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SBM Real Property Law Section eNewsletter

September 2012

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Co-Editors:
Howard A. Lax, Lipson, Neilson, Cole, Seltzer & Garin, PC

Patricia Paruch, Kemp Klein Law Firm

Beware the "of record" Exception

By Tom Treppa, Giarmarco, Mullins & Horton, PC

The advent of Internet title searches hides a new pitfall: title companies sometimes insert an exception for "easements and restrictions of record" into "Schedule B—Section II" of the commitment without calling out and listing individual exception documents.

The subtle "exception" appears most often in residential title commitments because certain underwriter's guidelines only require the title agent to examine title back to the last good warranty deed and purchase money mortgage. Therefore, the title agent may not feel the need to search further back in time in order to issue the policy. This approach does nothing to inform the buyer of the specific restrictions applicable to the property recorded prior to the last deed and mortgage and is a serious disservice to the agent's client, the buyer/insured.

The problem with using this generalized "exception" is that the commitment may not inform the buyer of all documents that affect title. Unless the buyer or counsel notices this exception, they may erroneously believe that the property is free of any recorded easements and restrictions which may significantly impact a buyer's decision to purchase. Failing to notice this exception could have malpractice implications as well for the lawyer.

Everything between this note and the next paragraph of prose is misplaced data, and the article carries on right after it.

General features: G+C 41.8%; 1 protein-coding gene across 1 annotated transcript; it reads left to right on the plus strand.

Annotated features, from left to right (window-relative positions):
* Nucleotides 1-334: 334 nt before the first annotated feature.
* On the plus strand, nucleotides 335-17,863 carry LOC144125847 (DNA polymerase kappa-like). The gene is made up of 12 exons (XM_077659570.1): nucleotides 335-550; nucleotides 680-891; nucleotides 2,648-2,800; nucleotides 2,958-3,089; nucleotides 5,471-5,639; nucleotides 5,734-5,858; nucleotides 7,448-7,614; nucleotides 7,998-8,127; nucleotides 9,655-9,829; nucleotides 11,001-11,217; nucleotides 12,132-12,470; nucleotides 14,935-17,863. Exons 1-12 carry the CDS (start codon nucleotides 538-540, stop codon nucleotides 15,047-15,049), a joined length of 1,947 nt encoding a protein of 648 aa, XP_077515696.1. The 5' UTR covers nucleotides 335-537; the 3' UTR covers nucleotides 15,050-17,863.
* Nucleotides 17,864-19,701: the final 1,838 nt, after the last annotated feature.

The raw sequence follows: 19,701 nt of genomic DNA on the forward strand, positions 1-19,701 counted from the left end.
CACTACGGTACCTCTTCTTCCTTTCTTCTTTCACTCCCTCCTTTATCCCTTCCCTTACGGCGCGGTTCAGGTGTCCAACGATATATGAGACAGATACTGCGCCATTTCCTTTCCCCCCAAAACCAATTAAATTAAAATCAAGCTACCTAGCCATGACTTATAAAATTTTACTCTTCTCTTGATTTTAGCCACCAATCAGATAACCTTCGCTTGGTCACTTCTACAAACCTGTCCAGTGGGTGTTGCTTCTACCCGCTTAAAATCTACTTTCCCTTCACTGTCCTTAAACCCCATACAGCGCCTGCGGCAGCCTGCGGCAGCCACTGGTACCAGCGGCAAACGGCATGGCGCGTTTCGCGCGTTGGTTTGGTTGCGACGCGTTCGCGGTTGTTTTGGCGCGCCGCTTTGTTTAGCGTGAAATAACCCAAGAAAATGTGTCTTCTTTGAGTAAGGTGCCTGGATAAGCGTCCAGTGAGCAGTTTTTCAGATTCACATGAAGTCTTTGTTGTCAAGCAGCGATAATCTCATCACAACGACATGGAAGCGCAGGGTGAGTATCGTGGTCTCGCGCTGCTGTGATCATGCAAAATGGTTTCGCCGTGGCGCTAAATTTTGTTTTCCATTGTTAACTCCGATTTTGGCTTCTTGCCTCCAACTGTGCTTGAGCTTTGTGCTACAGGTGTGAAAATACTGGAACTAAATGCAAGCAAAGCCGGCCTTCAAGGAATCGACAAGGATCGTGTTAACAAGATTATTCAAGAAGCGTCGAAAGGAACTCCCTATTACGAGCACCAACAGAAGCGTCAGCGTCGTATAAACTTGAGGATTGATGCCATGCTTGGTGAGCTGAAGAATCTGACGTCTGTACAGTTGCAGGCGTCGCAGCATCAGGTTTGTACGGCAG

Title companies are not yet commonly using this exception in commercial transactions where more thorough searches are still the norm. However, real estate practitioners should remain vigilant and spot the exception in any type of transaction. If this exception appears in a commitment, counsel should request: (1) that it be deleted; (2) that the commitment list all easements and restrictions recorded for a period of years; and (3) that the title company supply counsel with copies of all listed documents for review. No exceptions.

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October 11, 2012
Groundbreaker Breakfast Roundtable
Dealing with Distressed Properties, Part I—Fight or Flight: The Lawyer's Guide to Analyzing Exit Strategies

Townsend Hotel, Birmingham

November 1, 2012
2:00-5:00 p.m.
Homeward Bound
Your Government, Your Neighbor, and Your Water: The Ebb and Flow of Property Rights

Inn at St. John's, Plymouth

March 14-16, 2013
Winter Conference 2013
J.W. Marriott, New Orleans

Interested in writing a future article for the e-Newsletter?
Please contact co-editors:
Howard Lax at HLax@lipsonneilson.com or Patricia Paruch at Pat.Paruch@kkue.com.

Farewell to Arlene/Welcome to Karen

By Ronn S. Nadis, Chair

The word is out. After over 26 years as administrator of the Real Property Law Section, Arlene Rubinstein is retiring. Arlene has been invaluable to the Section and its membership. She has throughout the years provided capable, wise, and forward-thinking leadership with dedication and devotion. She will be missed by all of us. We wish Arlene all the best in her future endeavors as she embarks on a new chapter in her life.

The Section is very fortunate that Karen Schwartz, who has worked closely with Arlene over the past year, will be stepping in as the new administrator of the Section. Karen has a Masters in Advertising and brings 20-years experience as a marketing executive to this position. We are pleased to welcome Karen in her new role and have great confidence that she too will do a great job for the Section and its members. Karen's contact information is: c/o PO Box 252612, West Bloomfield, MI 48325; (248) 933-0835; rplsks@gmail.com.